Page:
Chris: Bob really nailed it. He and Lisa and Johnny and Tony Fate and David Lowery. They all took that leap. I was more interested in the songs and not on touring. Of course I lamented not being out live in front of folks. Johnny and Bob have propped me back up into that spotlight. I am happier now about music than ever, welcome back hard work…..

Bob Vennum and Chris LeRoy

Bob Vennum and Chris LeRoy

Morst: What got you together the second time? (and when was that?).

Bob: I think it’s been three years now since Chris and I got together again. Two people Chris was very close to ended up dying within a month or so of each other. Chris had been doing some music at the time with one of them and asked me to help out with the recordings he had left behind. It was really good stuff and it eventually became “the Death of Me” album. Once that was done I wanted to do the Dangers album that had never happened.

Chris: Bob describes it well. Death is the great artistic
stimulus that no one has his or her hand out for. On the other hand here are
three good albums in three years, and three more waiting to see the light. I am
glad the music is getting recorded and released and so glad to be back working
with my musical brethren. It will be interesting to see who The Dangers are on
the next album.

Morst: Why are you still together and what does the future
hold? (touring?).

Bob: One of the things that really intrigued me about getting back in touch with Chris is that he’s such a good songwriter. Playing music, to me, is all about playing great songs. The Dangers always had a lot of very good songs and Chris just keeps writing more. So I’d like to just make sure that there’s always an outlet for them. As far as the future, I’ve had this idea to have a place where songwriters and musicians can come in and record songs. A place of pure creativity that talented people can be around and contribute to, like Motown or the Brill Building. We know a lot of talented people who could make an idea like this really successful.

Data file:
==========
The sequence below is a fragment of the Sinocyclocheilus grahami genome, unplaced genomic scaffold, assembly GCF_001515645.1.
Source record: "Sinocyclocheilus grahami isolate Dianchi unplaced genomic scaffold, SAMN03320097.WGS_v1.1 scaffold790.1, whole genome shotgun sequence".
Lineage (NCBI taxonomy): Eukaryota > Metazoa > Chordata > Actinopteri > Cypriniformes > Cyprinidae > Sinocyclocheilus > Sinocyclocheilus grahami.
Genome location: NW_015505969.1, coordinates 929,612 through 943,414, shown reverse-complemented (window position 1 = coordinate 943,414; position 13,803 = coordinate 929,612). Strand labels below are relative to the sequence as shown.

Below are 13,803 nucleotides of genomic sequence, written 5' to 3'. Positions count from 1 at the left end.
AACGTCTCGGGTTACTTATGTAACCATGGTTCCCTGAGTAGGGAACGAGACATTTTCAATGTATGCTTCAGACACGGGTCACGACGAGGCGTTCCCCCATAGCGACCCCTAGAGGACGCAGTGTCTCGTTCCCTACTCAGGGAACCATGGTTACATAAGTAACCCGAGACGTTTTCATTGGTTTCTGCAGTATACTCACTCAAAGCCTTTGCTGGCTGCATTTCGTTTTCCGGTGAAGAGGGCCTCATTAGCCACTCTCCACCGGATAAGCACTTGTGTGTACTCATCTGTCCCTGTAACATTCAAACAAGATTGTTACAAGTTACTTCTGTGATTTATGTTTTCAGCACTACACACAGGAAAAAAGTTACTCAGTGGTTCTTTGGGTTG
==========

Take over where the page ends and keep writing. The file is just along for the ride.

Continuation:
Chris: We know a good thing when we hear it. I see some live stuff and the next record. I think Bob’s Brill idea is cool, like Levon Helms’ barn. It is close to what we do already. Back to live shows, The Dangers are and have always been a really powerful live experience. And we are old school in that we look at the audience, connect and show passion. Need more of that. Bob is a great musician and supporter. He has helped us be a band once more, and somewhere along the way I found mynger voice again!!!

Transient

Morst: How does this recording differ from Dedication?

Bob: Dedication was put out to sort of get the Dangers record that never happened out finally. Chris had a lot of old recordings that had never really seen the light of day so we worked on them as best we could, threw some newer ones on top and put it out just to get things going. The new album is just that, a new album. We recorded all the songs at the same time with the aim of having an “album” that pinpoints what we’re doing right now. Many of the songs are as old as “Dedication” but we recorded them as modern tunes in a modern way.

Chris: The Dangers are special. Part of the story is song but it’s the group chemistry too. Here, so many years on, the laboratory is still beeping and buzzing and electric arcs sizzling up the wires. Like Bob said, this new album is how we sound today and there are sparks shooting out like comet trails to the future, pointing to how we are going to sound tomorrow. There are rockers like Highway 61 and acoustic numbers like WRONG and all have the intensity that lit up that meat locker in Grand Terrace, especially, HOW TO FEEL. It was written this year. That’s why we called it THE DANGERS. Could have been Meet The Dangers! In my mind the song is just getting started.